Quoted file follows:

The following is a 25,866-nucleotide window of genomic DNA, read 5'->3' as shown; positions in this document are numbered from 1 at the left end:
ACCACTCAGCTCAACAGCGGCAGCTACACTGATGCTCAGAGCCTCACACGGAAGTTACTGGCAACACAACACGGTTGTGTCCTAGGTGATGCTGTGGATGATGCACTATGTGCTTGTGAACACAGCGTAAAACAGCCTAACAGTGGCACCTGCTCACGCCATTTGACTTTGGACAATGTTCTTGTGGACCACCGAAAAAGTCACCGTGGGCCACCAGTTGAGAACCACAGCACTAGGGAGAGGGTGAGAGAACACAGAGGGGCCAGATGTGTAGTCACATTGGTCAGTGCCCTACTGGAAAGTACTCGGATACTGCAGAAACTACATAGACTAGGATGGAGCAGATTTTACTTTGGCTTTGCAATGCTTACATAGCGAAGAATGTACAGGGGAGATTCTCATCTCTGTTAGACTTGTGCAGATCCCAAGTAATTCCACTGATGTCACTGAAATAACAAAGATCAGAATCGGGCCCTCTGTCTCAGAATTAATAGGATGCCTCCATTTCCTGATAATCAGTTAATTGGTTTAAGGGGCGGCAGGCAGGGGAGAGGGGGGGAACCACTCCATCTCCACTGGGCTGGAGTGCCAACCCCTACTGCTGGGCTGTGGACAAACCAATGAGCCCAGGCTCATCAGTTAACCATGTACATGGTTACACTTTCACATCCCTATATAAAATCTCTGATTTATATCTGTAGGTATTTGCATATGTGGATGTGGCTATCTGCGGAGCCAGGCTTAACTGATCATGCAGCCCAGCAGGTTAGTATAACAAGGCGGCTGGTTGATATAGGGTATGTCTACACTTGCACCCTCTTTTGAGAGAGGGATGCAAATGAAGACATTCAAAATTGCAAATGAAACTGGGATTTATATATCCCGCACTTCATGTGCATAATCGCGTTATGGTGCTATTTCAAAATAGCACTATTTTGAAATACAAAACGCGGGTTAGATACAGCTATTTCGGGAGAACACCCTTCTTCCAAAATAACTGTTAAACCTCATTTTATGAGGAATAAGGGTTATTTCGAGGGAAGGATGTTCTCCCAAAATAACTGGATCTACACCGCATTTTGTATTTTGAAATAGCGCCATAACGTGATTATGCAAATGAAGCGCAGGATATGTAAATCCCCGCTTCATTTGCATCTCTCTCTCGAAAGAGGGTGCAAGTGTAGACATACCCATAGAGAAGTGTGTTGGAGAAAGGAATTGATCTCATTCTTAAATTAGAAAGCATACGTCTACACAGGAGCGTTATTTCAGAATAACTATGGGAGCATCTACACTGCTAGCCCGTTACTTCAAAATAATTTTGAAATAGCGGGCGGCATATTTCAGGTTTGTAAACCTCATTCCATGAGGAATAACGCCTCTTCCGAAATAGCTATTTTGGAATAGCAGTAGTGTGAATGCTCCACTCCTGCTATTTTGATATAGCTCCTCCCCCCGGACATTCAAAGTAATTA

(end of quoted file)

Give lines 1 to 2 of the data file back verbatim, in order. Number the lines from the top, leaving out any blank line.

The following is a 25,866-nucleotide window of genomic DNA, read 5'->3' as shown; positions in this document are numbered from 1 at the left end:
ACCACTCAGCTCAACAGCGGCAGCTACACTGATGCTCAGAGCCTCACACGGAAGTTACTGGCAACACAACACGGTTGTGTCCTAGGTGATGCTGTGGATGATGCACTATGTGCTTGTGAACACAGCGTAAAACAGCCTAACAGTGGCACCTGCTCACGCCATTTGACTTTGGACAATGTTCTTGTGGACCACCGAAAAAGTCACCGTGGGCCACCAGTTGAGAACCACAGCACTAGGGAGAGGGTGAGAGAACACAGAGGGGCCAGATGTGTAGTCACATTGGTCAGTGCCCTACTGGAAAGTACTCGGATACTGCAGAAACTACATAGACTAGGATGGAGCAGATTTTACTTTGGCTTTGCAATGCTTACATAGCGAAGAATGTACAGGGGAGATTCTCATCTCTGTTAGACTTGTGCAGATCCCAAGTAATTCCACTGATGTCACTGAAATAACAAAGATCAGAATCGGGCCCTCTGTCTCAGAATTAATAGGATGCCTCCATTTCCTGATAATCAGTTAATTGGTTTAAGGGGCGGCAGGCAGGGGAGAGGGGGGGAACCACTCCATCTCCACTGGGCTGGAGTGCCAACCCCTACTGCTGGGCTGTGGACAAACCAATGAGCCCAGGCTCATCAGTTAACCATGTACATGGTTACACTTTCACATCCCTATATAAAATCTCTGATTTATATCTGTAGGTATTTGCATATGTGGATGTGGCTATCTGCGGAGCCAGGCTTAACTGATCATGCAGCCCAGCAGGTTAGTATAACAAGGCGGCTGGTTGATATAGGGTATGTCTACACTTGCACCCTCTTTTGAGAGAGGGATGCAAATGAAGACATTCAAAATTGCAAATGAAACTGGGATTTATATATCCCGCACTTCATGTGCATAATCGCGTTATGGTGCTATTTCAAAATAGCACTATTTTGAAATACAAAACGCGGGTTAGATACAGCTATTTCGGGAGAACACCCTTCTTCCAAAATAACTGTTAAACCTCATTTTATGAGGAATAAGGGTTATTTCGAGGGAAGGATGTTCTCCCAAAATAACTGGATCTACACCGCATTTTGTATTTTGAAATAGCGCCATAACGTGATTATGCAAATGAAGCGCAGGATATGTAAATCCCCGCTTCATTTGCATCTCTCTCTCGAAAGAGGGTGCAAGTGTAGACATACCCATAGAGAAGTGTGTTGGAGAAAGGAATTGATCTCATTCTTAAATTAGAAAGCATACGTCTACACAGGAGCGTTATTTCAGAATAACTATGGGAGCATCTACACTGCTAGCCCGTTACTTCAAAATAATTTTGAAATAGCGGGCGGCATATTTCAGGTTTGTAAACCTCATTCCATGAGGAATAACGCCTCTTCCGAAATAGCTATTTTGGAATAGCAGTAGTGTGAATGCTCCACTCCTGCTATTTTGATATAGCTCCTCCCCCCGGACATTCAAAGTAATTA